Europe’s central bank set to lead the path to prudence
Although many governments will keep pushing loose fiscal policies, capital repricing is inevitable ? probably led by the ECB. That lead should favour the euro and European bonds, at least for a while
June?s European Parliament elections confirmed two things. First, public discontent is so high that the EU?s new constitution will be rejected. This will leave the EU without the institutional framework to make vital economic decisions. Second, the elections showed that incumbent European governments (especially those that supported the US invasion of Iraq) will soon be thrown out. There is deep, widespread, seething resentment about government policies and posturing.
Europe?s political thrust will now be focused more on building itself and its allies into a counterweight to US primacy. A leaderless multipolar world seething with power rivalries is a breeding ground for beggar-my-neighbour economic policies and protectionism by populist governments. That will not be a good world for investors.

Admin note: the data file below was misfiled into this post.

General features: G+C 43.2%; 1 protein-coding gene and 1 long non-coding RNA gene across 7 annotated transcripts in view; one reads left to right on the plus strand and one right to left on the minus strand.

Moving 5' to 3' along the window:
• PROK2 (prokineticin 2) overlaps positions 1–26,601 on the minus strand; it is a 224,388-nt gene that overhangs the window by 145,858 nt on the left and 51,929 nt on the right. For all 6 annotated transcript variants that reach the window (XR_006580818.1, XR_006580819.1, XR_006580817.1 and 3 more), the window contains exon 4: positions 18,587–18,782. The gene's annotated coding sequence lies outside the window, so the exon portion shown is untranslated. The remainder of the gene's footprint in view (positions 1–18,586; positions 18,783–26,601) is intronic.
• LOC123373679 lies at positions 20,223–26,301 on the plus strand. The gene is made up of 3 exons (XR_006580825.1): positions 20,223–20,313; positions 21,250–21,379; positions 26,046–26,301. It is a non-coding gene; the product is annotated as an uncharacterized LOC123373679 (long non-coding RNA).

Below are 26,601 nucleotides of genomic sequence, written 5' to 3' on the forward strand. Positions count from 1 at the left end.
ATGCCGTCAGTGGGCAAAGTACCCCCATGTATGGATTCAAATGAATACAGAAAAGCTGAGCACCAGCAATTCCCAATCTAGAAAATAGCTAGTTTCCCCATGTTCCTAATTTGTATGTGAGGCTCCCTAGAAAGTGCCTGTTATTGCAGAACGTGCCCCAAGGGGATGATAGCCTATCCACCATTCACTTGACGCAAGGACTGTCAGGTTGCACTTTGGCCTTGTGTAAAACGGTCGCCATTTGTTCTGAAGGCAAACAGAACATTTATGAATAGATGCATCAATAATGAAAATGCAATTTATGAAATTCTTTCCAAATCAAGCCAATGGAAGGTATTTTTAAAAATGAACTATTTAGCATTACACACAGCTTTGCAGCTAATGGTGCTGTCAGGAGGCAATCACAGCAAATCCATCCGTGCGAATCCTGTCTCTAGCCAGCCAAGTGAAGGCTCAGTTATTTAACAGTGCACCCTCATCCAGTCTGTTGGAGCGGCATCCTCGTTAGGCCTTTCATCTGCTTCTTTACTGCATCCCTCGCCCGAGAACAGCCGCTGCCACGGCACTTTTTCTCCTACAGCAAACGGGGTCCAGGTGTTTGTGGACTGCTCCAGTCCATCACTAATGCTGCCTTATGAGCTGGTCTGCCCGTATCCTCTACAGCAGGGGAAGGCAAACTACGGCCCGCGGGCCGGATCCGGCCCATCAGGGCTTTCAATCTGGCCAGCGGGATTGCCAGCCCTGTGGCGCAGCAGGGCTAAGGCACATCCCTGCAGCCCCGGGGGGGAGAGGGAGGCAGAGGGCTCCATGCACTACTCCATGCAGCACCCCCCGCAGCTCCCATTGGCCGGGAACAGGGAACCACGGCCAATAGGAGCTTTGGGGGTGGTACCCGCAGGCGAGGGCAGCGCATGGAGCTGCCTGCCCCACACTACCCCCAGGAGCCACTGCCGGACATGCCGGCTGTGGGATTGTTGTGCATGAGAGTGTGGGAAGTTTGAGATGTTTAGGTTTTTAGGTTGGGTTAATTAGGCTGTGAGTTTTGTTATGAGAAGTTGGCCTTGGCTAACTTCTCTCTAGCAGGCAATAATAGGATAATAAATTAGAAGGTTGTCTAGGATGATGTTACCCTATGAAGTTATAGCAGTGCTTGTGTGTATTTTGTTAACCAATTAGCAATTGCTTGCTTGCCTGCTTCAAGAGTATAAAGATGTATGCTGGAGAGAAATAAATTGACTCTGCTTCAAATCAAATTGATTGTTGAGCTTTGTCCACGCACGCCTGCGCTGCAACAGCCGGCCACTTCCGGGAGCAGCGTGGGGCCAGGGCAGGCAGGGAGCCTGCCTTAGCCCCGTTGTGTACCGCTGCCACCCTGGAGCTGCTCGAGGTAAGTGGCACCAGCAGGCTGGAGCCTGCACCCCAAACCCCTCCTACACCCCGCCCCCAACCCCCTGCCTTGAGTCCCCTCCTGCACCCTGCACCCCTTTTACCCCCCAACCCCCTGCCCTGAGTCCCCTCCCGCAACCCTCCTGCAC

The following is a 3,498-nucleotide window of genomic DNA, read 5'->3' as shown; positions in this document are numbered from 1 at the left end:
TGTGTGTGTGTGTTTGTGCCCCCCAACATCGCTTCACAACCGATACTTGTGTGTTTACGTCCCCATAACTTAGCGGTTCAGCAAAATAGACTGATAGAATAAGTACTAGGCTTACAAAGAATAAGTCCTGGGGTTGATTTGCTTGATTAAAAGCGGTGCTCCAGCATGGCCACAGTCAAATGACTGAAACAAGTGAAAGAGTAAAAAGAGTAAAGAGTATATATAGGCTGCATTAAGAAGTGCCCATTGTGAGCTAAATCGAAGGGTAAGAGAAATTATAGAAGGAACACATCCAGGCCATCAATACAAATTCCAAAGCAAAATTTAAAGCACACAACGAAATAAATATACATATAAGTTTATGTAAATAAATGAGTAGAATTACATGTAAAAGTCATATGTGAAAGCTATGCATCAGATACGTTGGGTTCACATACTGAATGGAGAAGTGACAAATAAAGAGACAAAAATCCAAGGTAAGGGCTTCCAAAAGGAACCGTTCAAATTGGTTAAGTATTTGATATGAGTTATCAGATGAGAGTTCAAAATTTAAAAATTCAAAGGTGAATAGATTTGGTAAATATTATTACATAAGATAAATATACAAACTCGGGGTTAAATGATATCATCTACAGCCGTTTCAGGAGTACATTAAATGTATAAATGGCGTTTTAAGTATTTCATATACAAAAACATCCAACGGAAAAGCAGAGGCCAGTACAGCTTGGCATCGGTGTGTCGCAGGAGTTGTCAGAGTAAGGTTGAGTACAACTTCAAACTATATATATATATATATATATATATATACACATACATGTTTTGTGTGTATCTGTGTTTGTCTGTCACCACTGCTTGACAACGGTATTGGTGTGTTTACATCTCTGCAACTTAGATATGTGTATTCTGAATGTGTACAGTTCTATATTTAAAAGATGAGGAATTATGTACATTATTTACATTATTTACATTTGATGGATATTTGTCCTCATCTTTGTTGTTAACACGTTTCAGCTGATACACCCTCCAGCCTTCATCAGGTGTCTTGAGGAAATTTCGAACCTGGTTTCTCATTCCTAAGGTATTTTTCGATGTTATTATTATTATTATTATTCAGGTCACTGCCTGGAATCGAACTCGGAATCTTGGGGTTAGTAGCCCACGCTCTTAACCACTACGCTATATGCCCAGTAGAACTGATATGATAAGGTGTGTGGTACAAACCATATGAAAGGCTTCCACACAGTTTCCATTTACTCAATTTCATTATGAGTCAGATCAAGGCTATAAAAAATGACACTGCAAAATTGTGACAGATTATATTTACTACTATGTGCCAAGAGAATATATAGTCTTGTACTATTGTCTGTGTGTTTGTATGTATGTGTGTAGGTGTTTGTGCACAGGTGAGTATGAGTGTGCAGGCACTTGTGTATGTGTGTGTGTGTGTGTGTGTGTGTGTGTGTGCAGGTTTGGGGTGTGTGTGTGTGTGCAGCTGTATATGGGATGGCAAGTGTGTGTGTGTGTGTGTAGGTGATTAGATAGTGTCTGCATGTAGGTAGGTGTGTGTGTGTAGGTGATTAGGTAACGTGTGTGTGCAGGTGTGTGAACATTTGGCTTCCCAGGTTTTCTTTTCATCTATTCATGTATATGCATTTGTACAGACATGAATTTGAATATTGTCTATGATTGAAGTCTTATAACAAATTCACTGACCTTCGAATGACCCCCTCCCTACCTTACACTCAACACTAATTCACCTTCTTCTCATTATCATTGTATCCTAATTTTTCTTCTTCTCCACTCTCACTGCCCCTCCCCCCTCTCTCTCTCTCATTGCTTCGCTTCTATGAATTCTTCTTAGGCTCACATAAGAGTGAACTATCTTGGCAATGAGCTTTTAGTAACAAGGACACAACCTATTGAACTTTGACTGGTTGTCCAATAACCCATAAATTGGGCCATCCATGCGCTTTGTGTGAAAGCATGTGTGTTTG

Some of these poor conditions for investment are obvious: lower growth, higher inflation and slimmer profit margins. Second-round investment consequences include government sponsorship of inefficient national champions, the survival of weak national corporations and sectors and restrictions on capital flows.
In the EU, the European Central Bank will have to cope with continuing big budget deficits and lack of economic reform. This will keep inflation high and growth low. The ECB will prioritize inflation control with higher real interest rates.